Small wonders: smallholders behind Kongo Coffee success


Smallholder farms are the key to success for Papua New Guinea coffee producer, Kongo Coffee. Paul Chai reports.

Kongo Coffee’s Jerry Kapka

Focusing on small, premium-quality coffee producers may come with some challenges, but it is also the secret to the success of Kongo Coffee.

Kongo Coffee sources its beans from over 100 smallhold farmers, some of whom produce beans at the highest altitudes in Papua New Guinea.

“Coffee produced in the higher altitudes takes longer to develop and it concentrates the quality and the flavours,” says Jerry Kapka, Managing Director of Kongo Coffee. “The higher the altitude, the better the coffee.”

But Kapka readily admits that with such a geographically diverse collection of coffee farms comes some challenges.

“The main problem we have is transport, the quality of the roads is an issue, and we have issues with people trying to move their coffee to market,” Kapka says. “The international demand is there, the market is there but sometimes we have supply problems.”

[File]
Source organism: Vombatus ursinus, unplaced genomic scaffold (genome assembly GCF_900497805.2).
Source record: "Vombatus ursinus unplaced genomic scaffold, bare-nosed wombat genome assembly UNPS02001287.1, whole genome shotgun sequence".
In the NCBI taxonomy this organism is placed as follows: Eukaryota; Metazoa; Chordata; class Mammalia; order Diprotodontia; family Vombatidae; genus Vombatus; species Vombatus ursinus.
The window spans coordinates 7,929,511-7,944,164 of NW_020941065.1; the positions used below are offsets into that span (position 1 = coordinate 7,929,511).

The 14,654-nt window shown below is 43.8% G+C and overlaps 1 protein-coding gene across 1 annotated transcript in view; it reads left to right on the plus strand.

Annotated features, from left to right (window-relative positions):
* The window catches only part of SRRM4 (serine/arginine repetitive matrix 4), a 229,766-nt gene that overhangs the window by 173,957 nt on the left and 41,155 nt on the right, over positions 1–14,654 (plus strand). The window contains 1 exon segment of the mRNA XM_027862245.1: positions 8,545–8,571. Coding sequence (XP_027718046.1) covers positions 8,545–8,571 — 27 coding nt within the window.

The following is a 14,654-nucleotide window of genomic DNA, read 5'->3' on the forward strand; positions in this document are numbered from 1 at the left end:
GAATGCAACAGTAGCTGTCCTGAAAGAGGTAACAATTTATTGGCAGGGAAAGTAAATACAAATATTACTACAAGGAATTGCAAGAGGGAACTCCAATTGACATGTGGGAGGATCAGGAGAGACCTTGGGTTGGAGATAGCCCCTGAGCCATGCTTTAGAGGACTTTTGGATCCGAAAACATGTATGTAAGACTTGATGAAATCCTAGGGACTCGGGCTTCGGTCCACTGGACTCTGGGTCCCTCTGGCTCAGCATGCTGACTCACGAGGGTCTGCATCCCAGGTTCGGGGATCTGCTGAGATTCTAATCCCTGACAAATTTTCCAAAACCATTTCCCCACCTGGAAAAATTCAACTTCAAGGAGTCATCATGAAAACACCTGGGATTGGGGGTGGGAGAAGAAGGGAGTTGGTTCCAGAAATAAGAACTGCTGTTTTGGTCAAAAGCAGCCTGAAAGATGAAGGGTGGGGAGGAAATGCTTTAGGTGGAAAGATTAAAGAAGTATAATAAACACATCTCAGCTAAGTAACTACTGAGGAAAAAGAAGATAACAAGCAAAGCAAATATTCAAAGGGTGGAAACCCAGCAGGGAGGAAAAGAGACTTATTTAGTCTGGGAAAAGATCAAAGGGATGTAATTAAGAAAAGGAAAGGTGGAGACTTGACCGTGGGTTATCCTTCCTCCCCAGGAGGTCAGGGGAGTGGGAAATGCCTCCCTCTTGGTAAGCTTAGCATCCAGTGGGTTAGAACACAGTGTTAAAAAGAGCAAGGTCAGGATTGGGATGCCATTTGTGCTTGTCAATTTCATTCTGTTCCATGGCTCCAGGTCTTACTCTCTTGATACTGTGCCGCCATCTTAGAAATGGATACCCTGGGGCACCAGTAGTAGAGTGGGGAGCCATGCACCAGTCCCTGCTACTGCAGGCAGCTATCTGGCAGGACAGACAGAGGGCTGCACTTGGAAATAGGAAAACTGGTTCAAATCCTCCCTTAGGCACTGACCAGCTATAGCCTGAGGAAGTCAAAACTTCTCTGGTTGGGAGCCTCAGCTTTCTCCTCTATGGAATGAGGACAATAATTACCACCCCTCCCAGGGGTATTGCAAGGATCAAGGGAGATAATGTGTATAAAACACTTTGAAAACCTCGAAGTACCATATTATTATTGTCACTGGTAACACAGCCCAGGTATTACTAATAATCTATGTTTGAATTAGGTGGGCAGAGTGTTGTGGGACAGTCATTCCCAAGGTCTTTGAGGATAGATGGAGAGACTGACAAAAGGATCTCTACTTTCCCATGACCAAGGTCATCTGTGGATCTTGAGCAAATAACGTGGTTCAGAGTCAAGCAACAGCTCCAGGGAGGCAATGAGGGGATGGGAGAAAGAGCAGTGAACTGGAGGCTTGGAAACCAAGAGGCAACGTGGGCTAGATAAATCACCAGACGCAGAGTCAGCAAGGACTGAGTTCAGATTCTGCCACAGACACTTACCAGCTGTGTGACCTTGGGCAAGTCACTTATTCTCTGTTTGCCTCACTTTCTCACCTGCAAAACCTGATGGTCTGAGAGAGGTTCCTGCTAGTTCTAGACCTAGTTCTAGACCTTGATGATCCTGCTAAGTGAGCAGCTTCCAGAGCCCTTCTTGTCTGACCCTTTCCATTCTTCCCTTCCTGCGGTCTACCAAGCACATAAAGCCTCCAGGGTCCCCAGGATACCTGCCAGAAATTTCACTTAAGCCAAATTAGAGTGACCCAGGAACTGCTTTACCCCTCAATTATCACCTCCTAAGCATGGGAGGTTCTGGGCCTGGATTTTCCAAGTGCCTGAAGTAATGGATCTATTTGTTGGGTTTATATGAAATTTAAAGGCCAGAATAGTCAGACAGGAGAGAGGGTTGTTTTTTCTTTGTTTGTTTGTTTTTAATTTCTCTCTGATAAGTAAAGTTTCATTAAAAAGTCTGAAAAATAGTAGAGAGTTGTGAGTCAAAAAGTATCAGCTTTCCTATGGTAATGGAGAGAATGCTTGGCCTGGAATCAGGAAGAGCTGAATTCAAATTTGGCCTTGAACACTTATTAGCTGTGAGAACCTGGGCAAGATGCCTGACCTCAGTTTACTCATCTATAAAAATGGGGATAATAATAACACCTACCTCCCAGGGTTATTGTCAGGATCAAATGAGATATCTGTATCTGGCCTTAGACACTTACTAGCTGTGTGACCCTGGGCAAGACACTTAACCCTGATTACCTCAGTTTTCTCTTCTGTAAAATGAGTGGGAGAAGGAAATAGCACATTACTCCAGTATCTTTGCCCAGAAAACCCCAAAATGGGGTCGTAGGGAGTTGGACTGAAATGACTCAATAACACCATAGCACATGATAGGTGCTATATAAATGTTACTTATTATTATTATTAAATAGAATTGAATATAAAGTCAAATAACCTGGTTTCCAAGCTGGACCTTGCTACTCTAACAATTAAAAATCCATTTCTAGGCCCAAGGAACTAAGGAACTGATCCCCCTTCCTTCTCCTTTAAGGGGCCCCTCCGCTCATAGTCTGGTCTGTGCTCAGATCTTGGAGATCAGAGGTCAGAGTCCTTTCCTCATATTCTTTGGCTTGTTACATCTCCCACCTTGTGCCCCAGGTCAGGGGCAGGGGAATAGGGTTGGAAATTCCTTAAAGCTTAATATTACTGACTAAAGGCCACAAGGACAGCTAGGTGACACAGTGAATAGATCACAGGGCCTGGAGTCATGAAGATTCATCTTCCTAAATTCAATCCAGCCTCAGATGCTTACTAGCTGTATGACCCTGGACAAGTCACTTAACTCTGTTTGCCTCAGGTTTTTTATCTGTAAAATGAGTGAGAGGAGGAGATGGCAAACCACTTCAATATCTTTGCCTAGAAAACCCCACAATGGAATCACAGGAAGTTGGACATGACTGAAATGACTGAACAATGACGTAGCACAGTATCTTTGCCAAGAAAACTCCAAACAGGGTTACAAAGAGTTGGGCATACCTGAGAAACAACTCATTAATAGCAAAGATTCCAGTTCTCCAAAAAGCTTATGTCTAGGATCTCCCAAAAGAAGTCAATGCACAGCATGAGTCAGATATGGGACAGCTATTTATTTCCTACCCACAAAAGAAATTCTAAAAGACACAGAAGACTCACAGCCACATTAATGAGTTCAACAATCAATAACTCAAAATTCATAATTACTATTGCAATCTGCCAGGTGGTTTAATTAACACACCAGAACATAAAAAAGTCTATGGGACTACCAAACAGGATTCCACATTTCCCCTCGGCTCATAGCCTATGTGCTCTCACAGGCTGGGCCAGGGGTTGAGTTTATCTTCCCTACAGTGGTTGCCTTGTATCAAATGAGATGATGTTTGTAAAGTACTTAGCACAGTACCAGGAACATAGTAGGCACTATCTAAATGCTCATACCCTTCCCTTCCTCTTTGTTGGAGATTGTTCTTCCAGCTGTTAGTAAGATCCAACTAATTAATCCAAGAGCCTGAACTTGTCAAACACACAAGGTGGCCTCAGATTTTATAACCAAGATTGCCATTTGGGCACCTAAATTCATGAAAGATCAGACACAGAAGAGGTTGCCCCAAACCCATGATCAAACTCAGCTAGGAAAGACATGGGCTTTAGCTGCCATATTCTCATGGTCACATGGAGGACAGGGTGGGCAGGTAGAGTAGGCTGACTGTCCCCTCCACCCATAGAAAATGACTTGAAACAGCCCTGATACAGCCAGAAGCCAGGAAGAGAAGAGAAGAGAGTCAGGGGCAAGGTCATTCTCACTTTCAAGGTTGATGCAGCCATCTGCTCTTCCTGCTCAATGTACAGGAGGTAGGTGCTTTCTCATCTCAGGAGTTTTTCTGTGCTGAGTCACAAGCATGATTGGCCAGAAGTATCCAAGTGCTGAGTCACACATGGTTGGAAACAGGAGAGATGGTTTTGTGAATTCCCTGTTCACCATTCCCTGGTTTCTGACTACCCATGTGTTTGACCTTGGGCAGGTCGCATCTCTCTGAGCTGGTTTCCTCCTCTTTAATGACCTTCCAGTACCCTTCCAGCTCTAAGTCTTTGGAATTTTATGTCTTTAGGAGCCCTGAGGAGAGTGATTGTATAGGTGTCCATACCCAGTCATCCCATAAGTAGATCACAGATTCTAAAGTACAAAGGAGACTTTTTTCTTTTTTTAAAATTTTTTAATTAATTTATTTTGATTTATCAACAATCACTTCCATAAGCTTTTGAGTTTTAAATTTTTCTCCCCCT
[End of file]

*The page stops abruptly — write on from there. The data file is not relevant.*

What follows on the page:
Freshly harvested coffee beans. Credit: Kongo Coffee

Based in Simbu Province, PNG’s third-largest coffee-producing region, Kongo has an annual coffee production of around 120,000 bags or 7200 tonnes.

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Kongo is constantly looking to stay ahead of not only the inherent challenges but also the competition, so it has been making constant improvements to the coffee production process.

The focus for improvement has been to lift the quality of the green beans, which are the backbone of Kongo’s export business, by upgrading factory equipment.

Kongo Coffee is also a champion of the local community, working to continuously train farmers but also address social and economic issues in the villages in which it does business.

This article was first published in the January–March 2024 edition of Paradise, the in-flight magazine of Air Niugini.

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